Kerry Grady, Founding Principal
There’s a lot of confusion when it comes to the differences between logos, logotypes, symbols, signatures and monograms. While many brand and marketing experts have a basic understanding of the nuances within the definitive applications of brand identity, most non-designers may find themselves confused. This post is written to help provide some clarity.
Of all of the terms used to describe visual elements within a brand identity program, the least understood is most likely the “logotype.” A logotype is the graphic expression of a company’s name, product or service, and is an essential part of commerce – a single typographic element (such as the name of a publication or a trademark), as well as a visual identifier (for branding and advertising). The term logotype is typically used by graphic designers to describe the differences between a “word mark” and a “logo.” Instead of using the ambiguous word “logo,” seasoned design professionals choose to differentiate between a corporate symbol (icon, abstraction), a signature (name and symbol combination), a monogram (letters connected or joined together) and a logotype (the name itself). The Nike “swoosh” is a symbol, Coca-cola is a logotype, and GE is a monogram. Some logotypes are designed so that the name is embedded in a symbol, shape or mark (Ford).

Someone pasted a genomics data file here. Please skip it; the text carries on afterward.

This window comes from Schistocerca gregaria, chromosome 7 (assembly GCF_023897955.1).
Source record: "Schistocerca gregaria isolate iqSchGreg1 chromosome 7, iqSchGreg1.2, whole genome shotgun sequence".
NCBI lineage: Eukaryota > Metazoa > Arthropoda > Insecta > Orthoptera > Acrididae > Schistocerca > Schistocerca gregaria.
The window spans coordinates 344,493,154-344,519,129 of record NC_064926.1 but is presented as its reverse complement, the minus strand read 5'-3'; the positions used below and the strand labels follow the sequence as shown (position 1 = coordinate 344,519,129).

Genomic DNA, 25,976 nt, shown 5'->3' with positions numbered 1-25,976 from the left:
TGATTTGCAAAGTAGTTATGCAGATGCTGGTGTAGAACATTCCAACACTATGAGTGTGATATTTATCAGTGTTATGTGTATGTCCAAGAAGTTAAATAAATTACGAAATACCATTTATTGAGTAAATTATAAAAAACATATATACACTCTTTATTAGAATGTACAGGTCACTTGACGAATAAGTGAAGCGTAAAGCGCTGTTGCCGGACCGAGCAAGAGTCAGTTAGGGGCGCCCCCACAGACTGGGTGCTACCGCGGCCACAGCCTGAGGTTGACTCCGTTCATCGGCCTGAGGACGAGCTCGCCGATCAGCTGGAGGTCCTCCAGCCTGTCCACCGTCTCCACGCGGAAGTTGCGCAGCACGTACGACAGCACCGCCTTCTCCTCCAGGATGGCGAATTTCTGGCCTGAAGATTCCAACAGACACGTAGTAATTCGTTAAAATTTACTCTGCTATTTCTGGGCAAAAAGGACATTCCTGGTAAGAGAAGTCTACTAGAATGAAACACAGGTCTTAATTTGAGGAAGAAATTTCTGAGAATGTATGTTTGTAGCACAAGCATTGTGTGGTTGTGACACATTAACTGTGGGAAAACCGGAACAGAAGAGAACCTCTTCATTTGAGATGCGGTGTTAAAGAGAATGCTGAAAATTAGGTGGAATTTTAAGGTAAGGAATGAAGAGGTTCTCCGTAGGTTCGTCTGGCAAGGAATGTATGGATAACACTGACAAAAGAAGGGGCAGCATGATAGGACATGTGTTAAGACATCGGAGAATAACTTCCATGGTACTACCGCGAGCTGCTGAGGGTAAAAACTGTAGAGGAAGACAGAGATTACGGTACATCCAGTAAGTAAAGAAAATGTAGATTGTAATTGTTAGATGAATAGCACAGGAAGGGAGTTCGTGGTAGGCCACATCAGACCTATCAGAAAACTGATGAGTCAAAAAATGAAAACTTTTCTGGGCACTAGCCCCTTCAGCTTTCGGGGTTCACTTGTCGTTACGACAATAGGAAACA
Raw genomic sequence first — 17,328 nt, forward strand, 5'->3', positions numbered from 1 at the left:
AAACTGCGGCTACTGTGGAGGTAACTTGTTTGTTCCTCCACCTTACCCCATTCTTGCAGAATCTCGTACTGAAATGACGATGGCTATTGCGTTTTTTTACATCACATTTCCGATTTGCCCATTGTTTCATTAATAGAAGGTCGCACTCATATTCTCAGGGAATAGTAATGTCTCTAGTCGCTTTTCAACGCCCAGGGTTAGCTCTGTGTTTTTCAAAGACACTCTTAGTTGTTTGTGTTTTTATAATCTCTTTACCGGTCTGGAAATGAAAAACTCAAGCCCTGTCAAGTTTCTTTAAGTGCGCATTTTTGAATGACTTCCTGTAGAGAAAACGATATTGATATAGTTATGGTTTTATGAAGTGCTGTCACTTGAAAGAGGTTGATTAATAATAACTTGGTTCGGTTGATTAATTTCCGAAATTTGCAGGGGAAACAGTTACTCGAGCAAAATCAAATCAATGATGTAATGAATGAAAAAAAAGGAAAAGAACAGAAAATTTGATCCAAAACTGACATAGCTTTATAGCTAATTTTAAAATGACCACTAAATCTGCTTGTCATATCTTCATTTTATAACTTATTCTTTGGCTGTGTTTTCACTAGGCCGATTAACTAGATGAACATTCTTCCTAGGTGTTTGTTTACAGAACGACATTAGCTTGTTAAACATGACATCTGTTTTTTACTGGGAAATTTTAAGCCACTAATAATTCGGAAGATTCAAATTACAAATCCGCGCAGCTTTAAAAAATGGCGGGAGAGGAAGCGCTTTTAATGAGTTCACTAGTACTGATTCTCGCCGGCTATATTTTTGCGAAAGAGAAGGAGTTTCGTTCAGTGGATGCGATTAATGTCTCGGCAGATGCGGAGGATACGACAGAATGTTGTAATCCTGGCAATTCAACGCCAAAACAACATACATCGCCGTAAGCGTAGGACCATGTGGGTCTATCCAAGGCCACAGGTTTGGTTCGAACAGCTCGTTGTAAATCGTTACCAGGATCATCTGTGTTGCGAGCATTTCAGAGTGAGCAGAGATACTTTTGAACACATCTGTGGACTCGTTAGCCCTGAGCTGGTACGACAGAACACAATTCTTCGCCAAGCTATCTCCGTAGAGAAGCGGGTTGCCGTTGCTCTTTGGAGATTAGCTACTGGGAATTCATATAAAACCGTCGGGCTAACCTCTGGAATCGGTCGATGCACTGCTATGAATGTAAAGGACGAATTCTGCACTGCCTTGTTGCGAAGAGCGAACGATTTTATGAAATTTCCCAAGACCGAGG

While all of these visual cues are essentially equal, the decision to develop a logo, logotype, symbol, signature or monogram rests on the strength of the existing brand elements – Is the name unique? is the name long, or short? Do the letters within the name lend themselves to a quality design solution? Is the company known by its initials? Are there ample resources available to support a symbol? Is there a clear leader in the market space? What is the opportunity for differentiation?
All businesses can benefit from a well-designed, cohesive brand identity. Any product is enhanced by a visual identity (logo) that is a unique expression of its brand attributes. A logo should be distinctive, appropriate, extendible and memorable. And while some brand experts believe in the mantra “differentiate or die,” being different for difference-sake is not necessarily more important than being authentic. Successful brands are the result of experienced designers who understand their clients and markets, anticipate the applications of brand identity, and are masters in orchestrating the subtleties of form, style, spacing, proportion and function.
Grady Campbell has been helping a wide variety of clients define and build strong, lasting brands. A few examples of our visual identity examples:
Grady Campbell developed the logo for a start-up mortgage company in 2003. Guaranteed Rate is now the seventh largest mortgage lender in the nation.